Los Angeles city attorney's office is weighing a misdemeanor charge against Prince Majed Abdulaziz Al-Saud
The county district attorney declines to bring felony charges, citing insufficient evidence
The prince also faces a civil suit from three women who allege sexual harassment
A Saudi prince is no longer facing felony assault charges but could still face a misdemeanor as the Los Angeles city attorney’s office reviews a woman’s complaint that the royal tried to force her to perform a sex act on him, authorities said Tuesday.
Prince Majed Abdulaziz Al-Saud – originally arrested on suspicion of sexual assault, false imprisonment and battery – was released last month on $300,000 bail in connection with the September 23 incident.
The city attorney’s review comes after the Los Angeles County district attorney’s office referred the case to municipal authorities, officials said. County prosecutors found insufficient evidence to file felony charges, said spokeswoman Jane Robison.
The case is being evaluated for a possible misdemeanor filing, said Frank Mateljan, spokesman for the city attorney’s office.
The investigation began after police were called to a home, where they interviewed numerous people on September 23, Los Angeles police said.
Separately, three women are suing the Saudi prince, alleging assault, battery, sexual harassment and false imprisonment at his home in Beverly Hills, also on September 23, according to the lawsuit filed in a Los Angeles County court.
Stephen Larson, an attorney for the prince, called the suit baseless.
“These allegations, brought for no other purpose than to extract money, are as baseless as they are salacious,” Larson said. “The district attorney carefully considered these claims and declined to bring any charges; we anticipate that the civil lawsuit will end similarly, with a finding that all of these claims are legally and factually meritless.”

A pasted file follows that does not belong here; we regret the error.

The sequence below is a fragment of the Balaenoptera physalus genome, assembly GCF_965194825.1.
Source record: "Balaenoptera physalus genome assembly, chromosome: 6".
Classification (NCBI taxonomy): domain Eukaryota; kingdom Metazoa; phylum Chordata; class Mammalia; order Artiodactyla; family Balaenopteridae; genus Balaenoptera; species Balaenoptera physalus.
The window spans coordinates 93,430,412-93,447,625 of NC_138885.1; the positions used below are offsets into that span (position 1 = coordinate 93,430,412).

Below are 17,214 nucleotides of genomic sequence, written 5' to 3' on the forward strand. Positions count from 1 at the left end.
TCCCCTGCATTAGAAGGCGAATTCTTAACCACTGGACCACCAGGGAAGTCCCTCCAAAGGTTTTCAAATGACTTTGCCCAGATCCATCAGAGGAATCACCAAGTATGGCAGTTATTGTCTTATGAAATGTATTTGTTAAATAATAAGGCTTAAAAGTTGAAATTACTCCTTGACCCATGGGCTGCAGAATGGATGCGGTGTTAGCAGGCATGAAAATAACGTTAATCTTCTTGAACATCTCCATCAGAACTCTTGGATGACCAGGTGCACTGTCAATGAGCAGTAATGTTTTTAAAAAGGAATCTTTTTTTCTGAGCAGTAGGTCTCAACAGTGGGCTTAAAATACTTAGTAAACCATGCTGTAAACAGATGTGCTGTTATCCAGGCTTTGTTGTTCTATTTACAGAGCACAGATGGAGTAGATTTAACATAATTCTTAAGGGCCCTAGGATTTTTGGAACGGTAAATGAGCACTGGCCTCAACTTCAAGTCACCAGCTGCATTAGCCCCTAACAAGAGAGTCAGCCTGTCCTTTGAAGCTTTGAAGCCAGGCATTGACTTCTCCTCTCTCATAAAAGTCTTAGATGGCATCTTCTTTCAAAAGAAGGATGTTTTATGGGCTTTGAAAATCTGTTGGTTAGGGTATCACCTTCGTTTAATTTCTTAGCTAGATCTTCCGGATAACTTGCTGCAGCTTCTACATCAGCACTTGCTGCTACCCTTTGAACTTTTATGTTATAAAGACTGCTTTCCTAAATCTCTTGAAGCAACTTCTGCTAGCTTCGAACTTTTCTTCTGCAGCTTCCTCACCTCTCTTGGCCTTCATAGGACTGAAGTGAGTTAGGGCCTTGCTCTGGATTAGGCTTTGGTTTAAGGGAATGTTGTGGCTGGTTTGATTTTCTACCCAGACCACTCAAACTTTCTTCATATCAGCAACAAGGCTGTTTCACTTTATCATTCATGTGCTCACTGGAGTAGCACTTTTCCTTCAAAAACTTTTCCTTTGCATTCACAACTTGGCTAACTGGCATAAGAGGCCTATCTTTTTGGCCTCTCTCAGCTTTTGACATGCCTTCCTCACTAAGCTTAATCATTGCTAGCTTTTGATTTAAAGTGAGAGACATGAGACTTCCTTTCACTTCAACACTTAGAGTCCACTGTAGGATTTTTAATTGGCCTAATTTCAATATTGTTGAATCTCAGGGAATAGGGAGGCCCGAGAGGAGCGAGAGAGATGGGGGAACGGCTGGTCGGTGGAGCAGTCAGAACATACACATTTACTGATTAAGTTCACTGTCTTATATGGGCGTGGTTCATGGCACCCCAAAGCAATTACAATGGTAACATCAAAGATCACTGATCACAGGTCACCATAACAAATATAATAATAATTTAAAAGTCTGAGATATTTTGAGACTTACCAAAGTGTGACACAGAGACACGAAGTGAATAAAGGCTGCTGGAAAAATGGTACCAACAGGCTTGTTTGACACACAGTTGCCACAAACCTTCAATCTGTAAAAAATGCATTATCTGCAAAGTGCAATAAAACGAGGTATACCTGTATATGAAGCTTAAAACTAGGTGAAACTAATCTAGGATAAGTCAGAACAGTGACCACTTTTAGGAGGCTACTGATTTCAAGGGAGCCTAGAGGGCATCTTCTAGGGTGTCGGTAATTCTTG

The three women in the civil suit are identified only as Jane Doe 1, Jane Doe 2 and Jane Doe 3 in court papers, and the prince is also identified as Majed bin Abdullah bin Abdulaziz Al Saud.
The three worked for the prince in his home over three days during which other servants, a retired Los Angeles police detective and security personnel were present, said Vadim Frish, an attorney for the women.
In court papers, the three women said that at parties over three days the prince “was using cocaine throughout the course of their employment.” They also alleged the prince engaged in heavy drinking and arranged for escorts to come to the home on September 22.
That evening, the prince allegedly threatened the three in the dining room, where he acted “in a sexual and aggressive manner” with one of them and told the women, “I am a prince and I do what I want! You are nobody!” according to court papers.
“Plaintiffs, afraid for their lives, ran to the balcony to escape Al Saud,” court papers said. “While on the balcony, one of Al Saud’s assistants yelled at the plaintiffs to get back to work.”
On September 23, the prince forced two of the women to watch a man engage in a sex act with him, court papers said. Later that day, police were called to the home, and officers interviewed the three women, Frish said.
“While waiting outside, plaintiffs saw (the prince’s girlfriend) and another female with bruises and blood on their face and body. They were shaking and crying,” court papers said. “Plaintiffs are in fear for their lives and believe that Al Saud will have them killed.”
The three women were not paid for their three days of work, Frish said Tuesday.
CNN’s Sonya Hamasaki contributed to this report.